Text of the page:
distinguish from overlapping lipid resonances, either
originating from the brain itself, or spatial contamination from
the very strong lipid signals in the scalp. Several approaches
can be used to distinguish lactate from lipid, including the use
of spectral editing techniques, although one of the simplest
ways is to use an echo time of approximately 140 ms (1/J, where
J ≈ 7 Hz) where the lactate methyl resonance should be inverted.
One of the larger signals in short echo time spectra occurs from
myo-inositol (mI) at 3.5–3.6 ppm. mI is a pentose sugar, which
is part of the inositol triphosphate intracellular second
messenger system. Levels have been found to be reduced in
hepatic encephalopathy, and increased in Alzheimer’s dementia
and demyelinating diseases. The exact pathophysiological
significance of alterations in mI is uncertain, but a leading
hypothesis is that elevated mI reflects increased populations of
glial cell, which are known to express higher levels of mI than
neurons; this may be related to differences in
myo-inositol/sodium co-transporter activity that appears to play
a key role in astrocyte osmoregulation. This would explain
chronic disturbance in mI both in degenerative and
inflammatory disease, and transiently in hypo- and hyperosmolar
Myo-inositol resonates at almost the same frequency in the
spectrum as glycine; however, glycine is a singlet, while mI is
a strongly coupled multiplet, so the two can usually be
distinguished by using different echo times (glycine should be
the predominant signal at long echo times), or field strengths.
Glycine is usually at low concentration in the normal brain, but
can increase to detectable levels in some diseases, such as
Glutamate and glutamine
Glutamate (Glu) and glutamine (Gln) are key compounds in brain
metabolism. Glutamate is the most abundant amino acid in the
brain, and is the dominant neurotransmitter. During neuronal
excitation, glutamate is released and diffuses across the
synapse, where it is rapidly taken up by astrocytes (along with
sodium ions (Na+)). The astrocyte converts the glutamate to
glutamine, which is then released and reuptaken by neurons. In
the neuron, glutamine is converted back to glutamate, and the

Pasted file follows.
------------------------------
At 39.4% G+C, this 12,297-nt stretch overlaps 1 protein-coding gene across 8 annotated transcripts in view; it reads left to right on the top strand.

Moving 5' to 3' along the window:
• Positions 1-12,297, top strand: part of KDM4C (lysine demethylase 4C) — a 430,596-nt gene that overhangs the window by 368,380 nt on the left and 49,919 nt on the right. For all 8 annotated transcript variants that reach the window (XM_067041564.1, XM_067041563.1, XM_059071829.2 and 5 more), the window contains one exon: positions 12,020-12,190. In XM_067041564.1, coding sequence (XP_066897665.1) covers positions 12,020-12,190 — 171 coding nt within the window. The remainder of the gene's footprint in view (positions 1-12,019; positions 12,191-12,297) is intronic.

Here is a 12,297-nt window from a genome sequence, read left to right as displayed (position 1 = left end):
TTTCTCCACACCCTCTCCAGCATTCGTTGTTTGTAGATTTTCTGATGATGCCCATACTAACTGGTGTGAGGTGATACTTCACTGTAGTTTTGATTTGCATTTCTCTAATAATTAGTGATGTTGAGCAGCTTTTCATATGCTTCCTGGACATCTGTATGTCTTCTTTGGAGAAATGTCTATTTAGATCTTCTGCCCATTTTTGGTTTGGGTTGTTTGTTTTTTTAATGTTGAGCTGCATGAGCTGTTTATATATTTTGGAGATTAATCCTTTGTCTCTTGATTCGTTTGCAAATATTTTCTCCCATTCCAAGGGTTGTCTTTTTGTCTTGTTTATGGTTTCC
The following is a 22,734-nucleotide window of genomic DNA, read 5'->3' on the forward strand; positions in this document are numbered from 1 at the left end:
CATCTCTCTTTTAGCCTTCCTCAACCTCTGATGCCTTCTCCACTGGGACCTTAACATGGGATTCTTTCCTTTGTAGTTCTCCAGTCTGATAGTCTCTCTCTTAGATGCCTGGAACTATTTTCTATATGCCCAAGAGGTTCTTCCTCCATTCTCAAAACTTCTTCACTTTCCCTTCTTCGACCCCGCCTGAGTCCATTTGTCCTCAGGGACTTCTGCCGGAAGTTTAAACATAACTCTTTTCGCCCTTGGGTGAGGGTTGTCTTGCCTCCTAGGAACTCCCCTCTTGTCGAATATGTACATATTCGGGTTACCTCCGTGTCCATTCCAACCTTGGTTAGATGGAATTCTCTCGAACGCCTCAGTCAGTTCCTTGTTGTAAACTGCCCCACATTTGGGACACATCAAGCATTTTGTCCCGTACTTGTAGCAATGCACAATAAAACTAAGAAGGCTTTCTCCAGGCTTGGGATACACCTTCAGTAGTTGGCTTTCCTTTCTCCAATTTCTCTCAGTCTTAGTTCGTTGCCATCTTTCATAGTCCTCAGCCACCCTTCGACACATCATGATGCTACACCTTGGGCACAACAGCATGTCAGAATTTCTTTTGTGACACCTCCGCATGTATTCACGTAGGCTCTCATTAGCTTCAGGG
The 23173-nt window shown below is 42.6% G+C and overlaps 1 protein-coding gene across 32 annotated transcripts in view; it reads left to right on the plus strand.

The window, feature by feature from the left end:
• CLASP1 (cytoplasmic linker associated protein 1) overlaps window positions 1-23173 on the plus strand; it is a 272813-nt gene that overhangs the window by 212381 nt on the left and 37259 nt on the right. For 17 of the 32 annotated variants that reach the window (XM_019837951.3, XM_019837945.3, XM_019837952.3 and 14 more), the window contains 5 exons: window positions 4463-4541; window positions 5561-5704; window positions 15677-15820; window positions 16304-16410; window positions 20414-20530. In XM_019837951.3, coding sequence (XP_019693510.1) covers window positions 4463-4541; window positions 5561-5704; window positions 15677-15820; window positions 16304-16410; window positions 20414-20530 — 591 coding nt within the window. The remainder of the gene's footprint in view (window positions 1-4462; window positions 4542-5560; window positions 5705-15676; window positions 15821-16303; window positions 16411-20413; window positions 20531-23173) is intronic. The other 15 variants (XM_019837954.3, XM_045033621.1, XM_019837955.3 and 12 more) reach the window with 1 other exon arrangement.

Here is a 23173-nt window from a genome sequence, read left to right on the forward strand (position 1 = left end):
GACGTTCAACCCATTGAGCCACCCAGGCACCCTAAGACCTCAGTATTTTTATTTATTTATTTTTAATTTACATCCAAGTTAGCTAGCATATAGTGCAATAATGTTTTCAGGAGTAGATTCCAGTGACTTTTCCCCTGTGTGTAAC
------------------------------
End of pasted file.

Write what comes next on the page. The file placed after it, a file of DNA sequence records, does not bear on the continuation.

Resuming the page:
process repeated. This glutamate–glutamine cycling is an
energy-demanding process, which has been speculated to consume
as much as 80–90% of the total cortical glucose usage.
Since at a field strength of 1.5 T there is almost complete
overlap of Glu and Gln, they are usually labeled as a composite
peak Glx, and are very difficult to separate, although some
authors have attempted to distinguish them. The 2CH protons of
both Glu and Gln resonate around 3.7 ppm, while the 3CH2 and
4CH2 multiplets occur between 2.1 and 2.4 ppm. At 3 T, Glu and
Gln may be determined quite reliably with an appropriate pulse
sequence and/or curve fitting methods. At higher fields (at 4 T
or above), the 4CH2 resonances of Glu and Gln start to become
well resolved, and hence more reliably determined.
Because of the difficulty of measuring Glu and Gln at 1.5 T,
relatively few studies have looked at pathology-related changes
in these compounds. However, recently Glu was found to be
elevated in MS plaques at 3 T, and previous studies at 1.5 T
found elevated cerebral Gln in patients with liver failure (for
example, hepatic encephalopathy and Reye’s syndrome, most likely
as the result of increased blood ammonia levels, which increases
Less commonly detected compounds
A survey of the literature reveals more than 25 additional
compounds that have been assigned in proton spectra of the human
brain. Some of these compounds are present in the normal human
brain, but are difficult to detect routinely because they are
very small and/or have overlapping peaks. Some examples of these